WASHINGTON -- President Clinton and Democratic leaders vowed yesterday to press for congressional approval this summer of the fundamental elements of Mr. Clinton's health care reform program while trying to assure a wary public that it will be a new, improved version.
After a tumultuous week of mixed and confused signals, the White House and Clinton lieutenants on Capitol Hill were eager to make clear that they remain dedicated to the goal of expanding health coverage to all Americans, even as they negotiate changes to make the measure more palatable to nervous lawmakers.
With debate scheduled to begin in both the House and Senate early next month, the Democratic leaders hope to distance their proposals from the original 1,300-page Clinton bill, which has been the subject of such unrelenting attacks from lobbyists that polls show it is opposed even by people who agree with its central features.
"We listened to the American people -- all of us did," Mr. Clinton said yesterday in describing with approval what he called the "dramatic changes" Congress has already made in his bill and further adjustments contemplated.
These include decisions by the four congressional committees that have approved versions of the bill to drop a proposed regulation that would have required everyone to buy their insurance through regional alliances, and to delay or drop price controls and premiums caps on insurance that some feared would lead to rationing of health care.
Even so, Mr. Clinton noted that at a meeting with Democratic congressional leaders Thursday night they all agreed: "Our goals are the same. We reaffirmed them: universal coverage, quality and choice, and emphasis on preventive and primary care, and discipline in constraining costs, not only for the government so that we don't increase the deficit, but also for people in their private insurance plans. And we will have a bill in the Senate and a bill in the House that will achieve those objectives."
Employers must pay
House Speaker Thomas S. Foley of Washington reiterated yesterday his intention to send to the House next month a bill that will include the most controversial element of Mr. Clinton's plan: a requirement that employers buy health insurance for their workers. But he noted there will be "some slight possible delay in the phasing-in."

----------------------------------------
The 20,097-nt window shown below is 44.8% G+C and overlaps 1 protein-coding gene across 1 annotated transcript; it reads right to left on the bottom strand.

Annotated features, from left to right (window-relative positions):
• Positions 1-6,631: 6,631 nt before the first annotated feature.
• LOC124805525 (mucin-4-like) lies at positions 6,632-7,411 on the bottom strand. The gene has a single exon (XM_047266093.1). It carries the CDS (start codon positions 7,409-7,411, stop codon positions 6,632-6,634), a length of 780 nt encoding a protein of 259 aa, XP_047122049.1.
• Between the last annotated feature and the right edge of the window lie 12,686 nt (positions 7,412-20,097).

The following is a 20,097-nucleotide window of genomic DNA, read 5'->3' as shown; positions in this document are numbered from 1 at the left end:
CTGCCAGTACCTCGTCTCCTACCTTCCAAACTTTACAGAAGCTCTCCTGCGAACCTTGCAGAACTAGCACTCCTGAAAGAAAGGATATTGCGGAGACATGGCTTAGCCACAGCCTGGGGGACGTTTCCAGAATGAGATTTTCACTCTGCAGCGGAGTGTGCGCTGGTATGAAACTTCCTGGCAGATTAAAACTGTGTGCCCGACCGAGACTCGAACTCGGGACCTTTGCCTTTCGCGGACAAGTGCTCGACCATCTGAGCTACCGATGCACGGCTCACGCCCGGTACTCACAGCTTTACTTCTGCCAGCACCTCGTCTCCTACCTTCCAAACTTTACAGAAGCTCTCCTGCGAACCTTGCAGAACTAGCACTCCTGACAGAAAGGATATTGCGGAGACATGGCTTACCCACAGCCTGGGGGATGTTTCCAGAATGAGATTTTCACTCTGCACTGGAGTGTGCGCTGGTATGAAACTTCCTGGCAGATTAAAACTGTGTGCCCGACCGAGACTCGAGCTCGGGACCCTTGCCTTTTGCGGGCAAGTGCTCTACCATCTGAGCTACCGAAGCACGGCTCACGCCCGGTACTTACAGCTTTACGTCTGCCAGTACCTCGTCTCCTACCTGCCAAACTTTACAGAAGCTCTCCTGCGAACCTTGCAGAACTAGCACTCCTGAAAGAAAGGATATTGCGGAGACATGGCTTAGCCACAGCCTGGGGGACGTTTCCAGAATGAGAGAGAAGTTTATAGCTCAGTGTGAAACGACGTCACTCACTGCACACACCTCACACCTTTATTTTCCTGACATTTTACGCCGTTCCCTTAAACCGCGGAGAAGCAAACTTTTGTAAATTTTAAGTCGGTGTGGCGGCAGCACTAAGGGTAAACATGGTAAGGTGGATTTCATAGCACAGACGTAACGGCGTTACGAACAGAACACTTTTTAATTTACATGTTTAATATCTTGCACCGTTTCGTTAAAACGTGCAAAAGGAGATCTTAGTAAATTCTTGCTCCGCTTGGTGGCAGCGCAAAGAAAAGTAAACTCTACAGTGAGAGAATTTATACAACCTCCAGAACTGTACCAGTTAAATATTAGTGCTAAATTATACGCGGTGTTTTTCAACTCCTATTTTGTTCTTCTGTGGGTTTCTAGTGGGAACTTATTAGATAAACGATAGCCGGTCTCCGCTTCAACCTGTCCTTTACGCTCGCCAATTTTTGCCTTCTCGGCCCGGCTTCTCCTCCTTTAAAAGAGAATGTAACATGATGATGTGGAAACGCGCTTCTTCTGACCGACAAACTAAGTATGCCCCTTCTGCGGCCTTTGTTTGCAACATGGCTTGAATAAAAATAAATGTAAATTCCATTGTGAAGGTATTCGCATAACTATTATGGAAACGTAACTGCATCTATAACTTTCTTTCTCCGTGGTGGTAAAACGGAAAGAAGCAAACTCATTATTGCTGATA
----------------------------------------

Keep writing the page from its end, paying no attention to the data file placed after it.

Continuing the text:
The tentative target date is 2000 -- two years later than Mr. Clinton proposed.
Senate Majority Leader George J. Mitchell of Maine is putting together a somewhat different proposal that probably will not include an automatic requirement on employers but will try first to expand health care to all Americans through voluntary means.
Mr. Mitchell's plan would likely "trigger" in the employer requirement if universal coverage isn't achieved by a certain date.
About 85 percent of Americans now have health insurance coverage either through their employers or through government programs for the poor. Many of those left out are working at low-wage jobs that don't provide health care.
The definition of universal coverage has been subject of much debate this week after Mr. Clinton suggested Tuesday that he could accept 95 percent as a realistic target, prompting charges that he was backtracking on his most fundamental principle that everybody must be guaranteed coverage. Some moderate senators took that as a signal that Mr. Clinton would accept a compromise calling for 95 percent by 2002.
Insurance for all
But Mr. Mitchell said yesterday that he remains committed to "health insurance for all Americans and that means not only providing health insurance to those who do not now have it, but also providing security to those who now have it but fear losing it."
Mr. Mitchell and House Majority Leader Richard A. Gephardt of Missouri are engaged in the difficult task of melding competing health care proposals approved by the various committees into legislation that can pass in the Senate and House before the mid-August recess.
The House plan is expected to closely follow the bill approved by the House Ways and Means Committee, including a basic package of health benefits that employers must offer, an expansion of the Medicare program to cover the unemployed, self-employed and part-timers, and a variety of tax increases, including at least 45 cents a pack more on cigarettes.
Probably the trickiest issue yet to be resolved in the House is whether abortion services should be included in the basic benefits package. Leaders are seeking a compromise that would include it for everyone except poor women whose benefits are federally subsidized.
In the Senate, Mr. Mitchell is creating his bill largely out of whole cloth because of the difficulty in finding a proposal backed by a majority, with few or no Republicans. Bipartisan groups of moderates are working in both the House and Senate to produce alternative proposals with no employer requirements. They would be offered as substitutes.
Whatever versions of the bill survive in the House and Senate will be combined by a joint conference committee into a final product that Congress will be asked to enact before it adjourns for the year in October.
Throughout this process, which formally began in September, the president has been walking a narrow line between supporters of his proposal who want him to remain unyielding and critics who want him to compromise.
Each time the president appeared to lean too far in one direction, a public outcry has pulled him back. That happened twice just this week.
Now that the legislative process is nearing a conclusion, advocates of reform hope that the public will become more fully engaged in the debate and recognize that the original Clinton bill has been improved.
"It's important to get the American people to understand we are producing a different bill, that a lot of the things they may be concerned about aren't issues anymore," said Rep. Benjamin L. Cardin, a Baltimore Democrat.